The United States’ government has published the National Security Strategy paper (NSS) on 18th December 2017. It has identified China and Russia as possible threats to American global interests. According to the National Security Strategy paper, “China and Russia challenge American power, influence, and interests, attempting to erode American security and prosperity.” The NSS has also stated, “China and Russia are developing advanced weapons and capabilities that could threaten our critical infrastructure and our command and control architecture.” The Trump administration sees especially China as a strategic rival because it can compete with the United States in multiple domains, namely military, politics, technology and economics. Notably, the paper has used the term Indo-Pacific instead of Asia-Pacific. It has also placed particular importance on the Indo-Pacific region to indicate India. Page 68 of the document mentioned, “We welcome India’s emergence as a leading global power and stronger strategic and defence partner. We will seek to increase quadrilateral cooperation with Japan, Australia, and India.” Now, it appears to many scholars that India is too important a player in the Asia-pacific region. So, the statement “American pivot to India” is not an exaggeration. The future of India-US relations is on an upward trajectory.
Current geopolitical dynamics or structure of the international system is encouraging both Washington and New Delhi to coordinate their actions. India is very concerned about the intentions and capabilities of the Peoples’ Republic of China. Beijing’s aggressive behavior and refusal to accept the verdict of international tribunal regarding the South China Sea have fuelled further geostrategic competition and rivalry in the region. The recent Doklam standoff has sown the seeds of distrust in the heart of India.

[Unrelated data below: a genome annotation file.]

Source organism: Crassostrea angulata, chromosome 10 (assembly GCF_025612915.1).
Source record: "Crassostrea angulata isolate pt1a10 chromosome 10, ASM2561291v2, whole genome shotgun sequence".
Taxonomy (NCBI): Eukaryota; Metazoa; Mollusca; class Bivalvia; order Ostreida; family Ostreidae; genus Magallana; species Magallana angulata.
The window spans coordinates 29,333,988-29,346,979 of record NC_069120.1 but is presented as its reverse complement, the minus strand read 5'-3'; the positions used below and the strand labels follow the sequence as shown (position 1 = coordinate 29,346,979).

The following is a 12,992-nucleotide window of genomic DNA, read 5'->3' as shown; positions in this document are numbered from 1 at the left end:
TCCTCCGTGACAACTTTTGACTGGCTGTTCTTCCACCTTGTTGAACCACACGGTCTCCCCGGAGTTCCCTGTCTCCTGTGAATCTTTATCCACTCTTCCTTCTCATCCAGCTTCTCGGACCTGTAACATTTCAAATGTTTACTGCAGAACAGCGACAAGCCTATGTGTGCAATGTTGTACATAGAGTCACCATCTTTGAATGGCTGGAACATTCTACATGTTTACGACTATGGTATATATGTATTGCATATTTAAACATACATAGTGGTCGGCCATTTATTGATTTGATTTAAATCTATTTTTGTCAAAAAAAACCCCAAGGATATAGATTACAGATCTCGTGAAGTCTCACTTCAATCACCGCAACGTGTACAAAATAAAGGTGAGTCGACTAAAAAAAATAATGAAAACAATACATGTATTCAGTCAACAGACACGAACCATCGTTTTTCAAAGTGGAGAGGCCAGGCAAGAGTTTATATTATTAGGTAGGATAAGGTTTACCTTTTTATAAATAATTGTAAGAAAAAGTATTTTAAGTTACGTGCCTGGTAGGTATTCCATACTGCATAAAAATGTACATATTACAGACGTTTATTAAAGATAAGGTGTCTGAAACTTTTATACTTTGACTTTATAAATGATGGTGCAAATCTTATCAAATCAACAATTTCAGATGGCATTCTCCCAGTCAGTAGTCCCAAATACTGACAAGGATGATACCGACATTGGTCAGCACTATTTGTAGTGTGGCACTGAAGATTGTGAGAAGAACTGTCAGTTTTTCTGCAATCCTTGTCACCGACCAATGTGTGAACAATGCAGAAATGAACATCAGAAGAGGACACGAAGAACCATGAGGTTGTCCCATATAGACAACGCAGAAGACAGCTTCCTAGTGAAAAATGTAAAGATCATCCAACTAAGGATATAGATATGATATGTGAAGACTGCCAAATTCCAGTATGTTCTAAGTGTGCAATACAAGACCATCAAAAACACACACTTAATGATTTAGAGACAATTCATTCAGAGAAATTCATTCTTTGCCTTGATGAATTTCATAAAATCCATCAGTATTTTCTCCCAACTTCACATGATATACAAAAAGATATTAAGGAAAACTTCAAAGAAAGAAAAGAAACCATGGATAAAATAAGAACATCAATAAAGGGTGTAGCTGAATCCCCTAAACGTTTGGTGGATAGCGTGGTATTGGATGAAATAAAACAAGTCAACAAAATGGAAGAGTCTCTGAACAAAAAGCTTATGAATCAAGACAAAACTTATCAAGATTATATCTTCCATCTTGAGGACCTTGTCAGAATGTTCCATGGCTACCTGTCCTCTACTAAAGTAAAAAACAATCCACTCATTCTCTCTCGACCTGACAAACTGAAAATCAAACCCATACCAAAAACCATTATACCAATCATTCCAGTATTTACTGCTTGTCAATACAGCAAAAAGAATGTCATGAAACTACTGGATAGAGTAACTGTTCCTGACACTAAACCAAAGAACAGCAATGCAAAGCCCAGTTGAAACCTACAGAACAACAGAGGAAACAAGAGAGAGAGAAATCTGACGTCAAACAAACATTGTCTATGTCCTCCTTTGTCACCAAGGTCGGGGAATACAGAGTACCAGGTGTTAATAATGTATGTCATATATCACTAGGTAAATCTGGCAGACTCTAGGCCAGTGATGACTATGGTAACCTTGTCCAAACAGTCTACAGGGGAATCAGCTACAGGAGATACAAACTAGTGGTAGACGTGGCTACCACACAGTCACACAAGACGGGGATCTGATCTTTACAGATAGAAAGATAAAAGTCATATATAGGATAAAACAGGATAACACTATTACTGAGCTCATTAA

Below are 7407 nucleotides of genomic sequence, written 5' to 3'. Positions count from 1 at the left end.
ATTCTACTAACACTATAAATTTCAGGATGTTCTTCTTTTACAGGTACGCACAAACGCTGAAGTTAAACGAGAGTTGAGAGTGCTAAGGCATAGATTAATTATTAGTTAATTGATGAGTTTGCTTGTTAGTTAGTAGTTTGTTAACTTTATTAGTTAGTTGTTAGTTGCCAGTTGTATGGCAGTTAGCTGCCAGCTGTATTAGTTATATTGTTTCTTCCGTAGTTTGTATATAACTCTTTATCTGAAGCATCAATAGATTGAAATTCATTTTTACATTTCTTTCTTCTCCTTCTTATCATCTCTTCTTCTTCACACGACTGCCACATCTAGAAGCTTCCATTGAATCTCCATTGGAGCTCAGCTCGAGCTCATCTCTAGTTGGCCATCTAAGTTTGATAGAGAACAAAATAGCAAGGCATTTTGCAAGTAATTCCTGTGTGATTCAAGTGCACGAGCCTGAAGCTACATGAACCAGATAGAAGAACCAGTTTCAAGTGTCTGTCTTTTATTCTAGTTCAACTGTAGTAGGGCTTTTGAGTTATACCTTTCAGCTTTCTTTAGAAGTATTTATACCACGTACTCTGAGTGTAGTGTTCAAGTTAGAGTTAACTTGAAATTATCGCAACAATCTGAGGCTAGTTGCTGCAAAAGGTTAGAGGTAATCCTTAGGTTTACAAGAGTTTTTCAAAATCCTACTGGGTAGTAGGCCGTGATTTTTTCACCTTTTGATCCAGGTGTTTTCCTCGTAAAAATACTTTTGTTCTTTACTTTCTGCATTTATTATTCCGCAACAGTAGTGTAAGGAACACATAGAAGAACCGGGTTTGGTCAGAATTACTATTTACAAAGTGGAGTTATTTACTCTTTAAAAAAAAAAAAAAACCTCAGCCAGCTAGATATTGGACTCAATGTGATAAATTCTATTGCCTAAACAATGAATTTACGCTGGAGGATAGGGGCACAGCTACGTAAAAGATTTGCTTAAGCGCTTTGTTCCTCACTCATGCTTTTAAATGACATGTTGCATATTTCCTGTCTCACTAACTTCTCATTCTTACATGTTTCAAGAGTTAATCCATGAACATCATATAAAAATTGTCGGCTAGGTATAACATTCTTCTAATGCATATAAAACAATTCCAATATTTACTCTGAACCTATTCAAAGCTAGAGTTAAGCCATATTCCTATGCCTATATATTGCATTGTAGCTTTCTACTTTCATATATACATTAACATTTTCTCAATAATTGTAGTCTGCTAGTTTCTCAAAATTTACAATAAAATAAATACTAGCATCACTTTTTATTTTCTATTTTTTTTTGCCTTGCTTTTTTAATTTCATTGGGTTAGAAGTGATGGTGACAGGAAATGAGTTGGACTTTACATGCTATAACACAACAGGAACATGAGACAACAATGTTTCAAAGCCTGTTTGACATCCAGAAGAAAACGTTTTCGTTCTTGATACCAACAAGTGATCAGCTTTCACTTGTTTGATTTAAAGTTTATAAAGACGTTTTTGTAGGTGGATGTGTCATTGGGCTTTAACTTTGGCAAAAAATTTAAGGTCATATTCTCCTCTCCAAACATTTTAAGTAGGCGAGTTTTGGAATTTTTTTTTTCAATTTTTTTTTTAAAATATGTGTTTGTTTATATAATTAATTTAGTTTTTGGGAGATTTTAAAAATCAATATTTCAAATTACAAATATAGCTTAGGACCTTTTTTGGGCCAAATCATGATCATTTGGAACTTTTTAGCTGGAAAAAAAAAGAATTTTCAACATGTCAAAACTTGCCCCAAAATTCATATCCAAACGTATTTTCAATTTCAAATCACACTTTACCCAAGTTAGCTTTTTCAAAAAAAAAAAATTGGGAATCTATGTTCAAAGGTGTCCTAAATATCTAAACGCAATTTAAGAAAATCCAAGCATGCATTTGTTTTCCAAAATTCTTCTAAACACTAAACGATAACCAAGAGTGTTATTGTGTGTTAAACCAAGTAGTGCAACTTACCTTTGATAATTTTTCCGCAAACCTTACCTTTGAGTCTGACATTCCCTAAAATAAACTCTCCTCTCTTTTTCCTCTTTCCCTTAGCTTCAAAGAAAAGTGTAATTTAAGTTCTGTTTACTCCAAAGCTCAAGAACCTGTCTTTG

China has nearly four times the GDP of India. Beijing has shown marked improvement in designing and producing major military weapons where India is still facing enormous challenges. The communist country has emerged as a fourth largest exporter in the global arms trade, in contrast, India is the number one importer of military hardware. All these developments have pushed India into the arms of the United States. Only America can reliably help it recovering its weakness. The groundwork for the future of India-US relations has already been done. The coming days will attach flesh to the skeleton of their present relations.
America and India will get even closer in the coming days. Distribution of power in the international system, shifts in the geopolitical settings and rise and fall of great powers determine the status of major power relations. A tectonic shift in the fabric of geopolitical landscapes makes a previous friend a foe and an enemy a friend. Einstein’s law of relativity is also applicable to the domain of international relations to some extent. Friendship and enmity are relative, not absolute and they also revolve around a strong gravitational force called the balance of power. America and India are on the same page in the geostrategic space-time continuum.
Md. Aslam Hossain is a part-time senior editor of The Geopolitics. He is also an entrepreneur. He has earned his Bachelor of Arts and Master of Arts in International Relations from Jahangirnagar University. His focus is on geopolitics and security.